No Place on Earth: Lessons I’ve learned about violence against women by Asiel

Written by
Share this:

Content note: discussion of sexual harassment, rape, and domestic violence.

When a boy pulled my hair at kindergarten and kicked me in the playground, my teacher told me that is boys’ way of showing they like you and she candidly added that “boys will be boys“.

This belief does not only harm girls but manipulates boys into thinking that they are by nature, hostile and incapable of self-control and rationalisation in times of stress. Instead of teaching them how to express emotions in a healthy way, we reinforce the need to numb any feelings besides aggression and confine them to toxic masculinity.

The first time I wore a mini skirt out, I was groped for wearing it. When I confronted the harasser, I was met with surprise for not being “submissive enough” for an Asian girl, and challenged: If it wasn’t my intention to attract attention, then why had I worn the mini skirt that day? One of my friends later told me that it was a compliment, that my body was “worthy enough” to be harassed. That was the last day I wore a mini skirt.

For the first nine years of my life I grew up in a highly patriarchal society. As uncomfortable as it is to admit, I also grew up in a highly dysfunctional family. A home where all I’d ever witnessed was an overpowering dominance from men over women and an emotional and psychological intimidation. When I experienced domestic abuse, I translated it as a reminder to be disciplined and I would keep telling myself that it was for my own good.

In my family circles, women were often subject to domestic violence. My aunt got used to her husband beating her so much that she couldn’t remember when her body wasn’t bruised and her ribs not broken. The story ends with her husband threatening to kill her and she had no choice but to flee the country and leave her children behind. There was no action taken by the police.

It is not surprising that in a country where bridal kidnapping and marital rape are not criminally prosecuted, the criminal justice system has failed to help my aunt and many other women feel safe. Domestic abuse is not believed to be a crime but a “family matter” where the state has no business in intervening.

The lack of laws protecting victims against domestic abuse stems from dangerously deeply rooted cultural beliefs. Women are told that if they behaved “well enough”, their husbands wouldn’t have a reason to punish them. This assumption implies that a women’s “obedience” is a promise for her safety and that violence exists for our well-being.

Language is also often co-opted to oppress women. A Russian proverb, commonly used, translates as: “If he beats you then he must love you.” This damaging motto instructs us to appreciate abuse and violence as a token of affection. All this is nothing but propaganda, a tool to control women’s lives and withhold them from their own autonomy.

Two weeks ago, I attended a workshop whose goal was to prevent and tackle sexual violence. It covered different aspects of the topic but one thing that struck me the most were local statistics. In 2013, there were more rapes than robberies in Scotland.

Naively enough I thought Scotland was different when it came to violence against women due to its reputation of being more progressive and ready to tackle all issues. Unfortunately, I soon realised, there is no place on earth yet where women are safe. No existing law that can prevent a woman from facing violence.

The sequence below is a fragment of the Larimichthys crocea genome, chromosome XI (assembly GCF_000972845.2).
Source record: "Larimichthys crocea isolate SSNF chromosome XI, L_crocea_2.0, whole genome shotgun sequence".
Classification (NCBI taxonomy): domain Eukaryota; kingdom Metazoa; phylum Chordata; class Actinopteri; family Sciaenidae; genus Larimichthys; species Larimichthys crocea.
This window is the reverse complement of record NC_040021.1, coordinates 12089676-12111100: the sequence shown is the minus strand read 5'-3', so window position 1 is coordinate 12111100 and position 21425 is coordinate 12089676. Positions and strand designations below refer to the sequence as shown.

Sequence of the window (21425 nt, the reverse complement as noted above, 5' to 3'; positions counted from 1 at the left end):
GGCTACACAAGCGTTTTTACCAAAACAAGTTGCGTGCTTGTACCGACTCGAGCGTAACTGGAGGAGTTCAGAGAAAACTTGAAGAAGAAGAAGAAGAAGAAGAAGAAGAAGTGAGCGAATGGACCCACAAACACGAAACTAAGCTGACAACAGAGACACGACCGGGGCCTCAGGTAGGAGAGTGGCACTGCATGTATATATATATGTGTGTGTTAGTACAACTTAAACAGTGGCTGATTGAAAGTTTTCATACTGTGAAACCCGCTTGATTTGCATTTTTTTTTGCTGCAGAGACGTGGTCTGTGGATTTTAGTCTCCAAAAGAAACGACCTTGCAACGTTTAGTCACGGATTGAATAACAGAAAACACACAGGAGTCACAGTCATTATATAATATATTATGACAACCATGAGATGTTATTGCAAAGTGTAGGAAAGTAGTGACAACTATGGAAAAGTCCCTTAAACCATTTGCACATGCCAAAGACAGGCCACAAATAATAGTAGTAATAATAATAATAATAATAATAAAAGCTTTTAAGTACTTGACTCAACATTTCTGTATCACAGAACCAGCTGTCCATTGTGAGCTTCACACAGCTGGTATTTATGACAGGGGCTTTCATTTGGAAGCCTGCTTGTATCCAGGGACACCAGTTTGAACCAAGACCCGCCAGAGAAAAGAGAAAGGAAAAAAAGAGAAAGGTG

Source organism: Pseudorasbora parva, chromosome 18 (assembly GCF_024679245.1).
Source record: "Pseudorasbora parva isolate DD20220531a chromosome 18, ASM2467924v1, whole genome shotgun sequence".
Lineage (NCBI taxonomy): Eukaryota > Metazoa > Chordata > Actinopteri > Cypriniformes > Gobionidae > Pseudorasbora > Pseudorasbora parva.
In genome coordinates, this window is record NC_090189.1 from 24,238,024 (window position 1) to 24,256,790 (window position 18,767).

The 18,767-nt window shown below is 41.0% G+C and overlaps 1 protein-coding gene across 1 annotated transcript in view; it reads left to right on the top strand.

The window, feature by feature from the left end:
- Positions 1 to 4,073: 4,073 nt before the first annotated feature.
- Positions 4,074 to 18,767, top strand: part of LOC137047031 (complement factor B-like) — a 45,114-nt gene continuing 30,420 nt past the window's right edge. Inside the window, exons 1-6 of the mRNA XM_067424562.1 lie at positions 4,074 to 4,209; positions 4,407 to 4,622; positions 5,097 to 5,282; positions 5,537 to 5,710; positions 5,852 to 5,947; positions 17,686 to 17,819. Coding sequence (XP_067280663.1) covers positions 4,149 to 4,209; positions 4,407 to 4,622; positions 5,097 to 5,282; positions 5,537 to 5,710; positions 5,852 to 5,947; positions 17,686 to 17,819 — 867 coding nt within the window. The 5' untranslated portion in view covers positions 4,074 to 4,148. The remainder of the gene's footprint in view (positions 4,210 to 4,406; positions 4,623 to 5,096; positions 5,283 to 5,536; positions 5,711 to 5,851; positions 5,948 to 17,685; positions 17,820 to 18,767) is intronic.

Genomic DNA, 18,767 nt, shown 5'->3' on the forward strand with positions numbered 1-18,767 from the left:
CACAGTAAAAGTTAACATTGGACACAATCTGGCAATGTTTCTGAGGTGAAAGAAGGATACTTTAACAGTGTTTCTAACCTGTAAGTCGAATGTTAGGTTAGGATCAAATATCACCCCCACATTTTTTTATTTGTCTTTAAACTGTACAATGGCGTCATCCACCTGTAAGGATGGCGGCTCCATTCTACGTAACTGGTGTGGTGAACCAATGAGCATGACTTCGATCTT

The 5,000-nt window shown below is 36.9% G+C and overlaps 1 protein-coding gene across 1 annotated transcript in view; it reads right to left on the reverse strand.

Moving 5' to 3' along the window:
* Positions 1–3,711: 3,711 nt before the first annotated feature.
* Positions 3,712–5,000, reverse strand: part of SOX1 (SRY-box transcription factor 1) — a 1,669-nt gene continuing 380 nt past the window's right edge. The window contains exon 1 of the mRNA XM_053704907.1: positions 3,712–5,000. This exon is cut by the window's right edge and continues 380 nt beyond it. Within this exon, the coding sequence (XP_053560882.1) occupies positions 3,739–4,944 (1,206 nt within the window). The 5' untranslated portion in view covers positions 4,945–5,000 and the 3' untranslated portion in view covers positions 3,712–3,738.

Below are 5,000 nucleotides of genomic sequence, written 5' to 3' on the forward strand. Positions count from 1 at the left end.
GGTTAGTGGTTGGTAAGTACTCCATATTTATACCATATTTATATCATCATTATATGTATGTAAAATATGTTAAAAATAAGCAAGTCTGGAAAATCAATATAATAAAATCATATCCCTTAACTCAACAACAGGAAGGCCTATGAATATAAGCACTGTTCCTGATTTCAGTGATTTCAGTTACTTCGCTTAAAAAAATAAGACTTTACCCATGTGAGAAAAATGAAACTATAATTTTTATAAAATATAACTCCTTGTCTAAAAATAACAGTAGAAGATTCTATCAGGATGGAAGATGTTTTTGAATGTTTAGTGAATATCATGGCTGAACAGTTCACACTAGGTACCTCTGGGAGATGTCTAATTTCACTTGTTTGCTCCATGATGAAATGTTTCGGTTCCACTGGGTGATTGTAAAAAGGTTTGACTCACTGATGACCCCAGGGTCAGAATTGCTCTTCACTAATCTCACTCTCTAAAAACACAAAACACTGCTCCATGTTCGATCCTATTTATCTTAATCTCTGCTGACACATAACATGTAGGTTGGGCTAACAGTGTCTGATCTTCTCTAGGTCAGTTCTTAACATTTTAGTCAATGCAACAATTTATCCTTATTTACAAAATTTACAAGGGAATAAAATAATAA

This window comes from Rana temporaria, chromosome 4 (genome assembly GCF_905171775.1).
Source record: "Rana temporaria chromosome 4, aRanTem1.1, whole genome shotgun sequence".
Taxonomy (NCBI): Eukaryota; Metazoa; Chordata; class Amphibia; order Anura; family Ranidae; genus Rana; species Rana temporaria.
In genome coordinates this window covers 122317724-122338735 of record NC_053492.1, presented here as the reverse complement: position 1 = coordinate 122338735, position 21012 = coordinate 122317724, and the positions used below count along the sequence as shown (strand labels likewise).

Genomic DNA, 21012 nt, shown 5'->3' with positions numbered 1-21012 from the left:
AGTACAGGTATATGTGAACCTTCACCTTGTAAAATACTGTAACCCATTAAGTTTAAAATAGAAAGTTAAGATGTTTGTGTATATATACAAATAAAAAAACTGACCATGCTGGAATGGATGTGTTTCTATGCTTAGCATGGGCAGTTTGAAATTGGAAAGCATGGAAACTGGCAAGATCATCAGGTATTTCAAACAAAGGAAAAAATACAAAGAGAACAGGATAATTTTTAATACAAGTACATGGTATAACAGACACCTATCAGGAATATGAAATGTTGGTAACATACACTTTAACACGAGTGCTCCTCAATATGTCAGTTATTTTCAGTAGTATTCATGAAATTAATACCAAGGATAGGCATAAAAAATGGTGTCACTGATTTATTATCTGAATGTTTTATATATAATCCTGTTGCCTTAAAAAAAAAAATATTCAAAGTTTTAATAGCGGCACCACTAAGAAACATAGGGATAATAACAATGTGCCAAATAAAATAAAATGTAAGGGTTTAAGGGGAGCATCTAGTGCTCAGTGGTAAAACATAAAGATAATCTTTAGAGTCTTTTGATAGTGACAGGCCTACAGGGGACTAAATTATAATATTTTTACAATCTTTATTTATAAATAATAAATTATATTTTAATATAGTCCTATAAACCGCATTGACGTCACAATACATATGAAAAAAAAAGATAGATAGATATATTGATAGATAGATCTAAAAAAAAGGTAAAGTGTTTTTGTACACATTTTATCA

What does it look like for the rest of the world?

According to the UN, of all women who were victims of homicide in 2012, almost half were killed by intimate partners or family members.

Up to 70% of women worldwide have experienced either physical or sexual intimate partner violence. In Washington DC, one in four women has experienced sexual harassment on public transportation.

Worldwide, 750 million women and girls today were married before their 18th birthday. Slightly more than one in 10 girls have gone through forced intercourse and other forced sexual acts at some point in their lives by husbands, partners or boyfriends.

At least 200 million women have survived genital mutilation, most of them cut before the age of five. Women and girls account for 71% of all human trafficking victims.

In the European Union, one in ten women have reported being cyber-harassed by receiving unsolicited sexually explicit emails, messages, pictures or offensive advances since the age of 15.

Studies show that marginalisation based on sexual orientation, social class, disability, ethnicity and age can increase women’s vulnerability to violence.

Throughout my lifetime I’ve witnessed women go through tough situations: raising children as single parents, surviving all forms of violence, fighting mental health issues. Needless to say, life is a path filled with many obstacles but violence should not be one of them.

Let’s continue to empower and support one another and to challenge everyday norms. Although we live in a world that wasn’t created to benefit us or make our lives any easier, if there is one thing that I know for sure, it is that we – women – are amazingly resilient and strong. We have more power within us than we believe.

Pictures courtesy of Molly Adams and Devon Buchanan


Asiel Yessengeldina is a politics and psychology student and an intersectional feminist. She cares about mental health and the environment, and loves travelling, thought provoking conversations and self improvement. Find her on Instagram at: vslyxdn

Share this:

Back To Top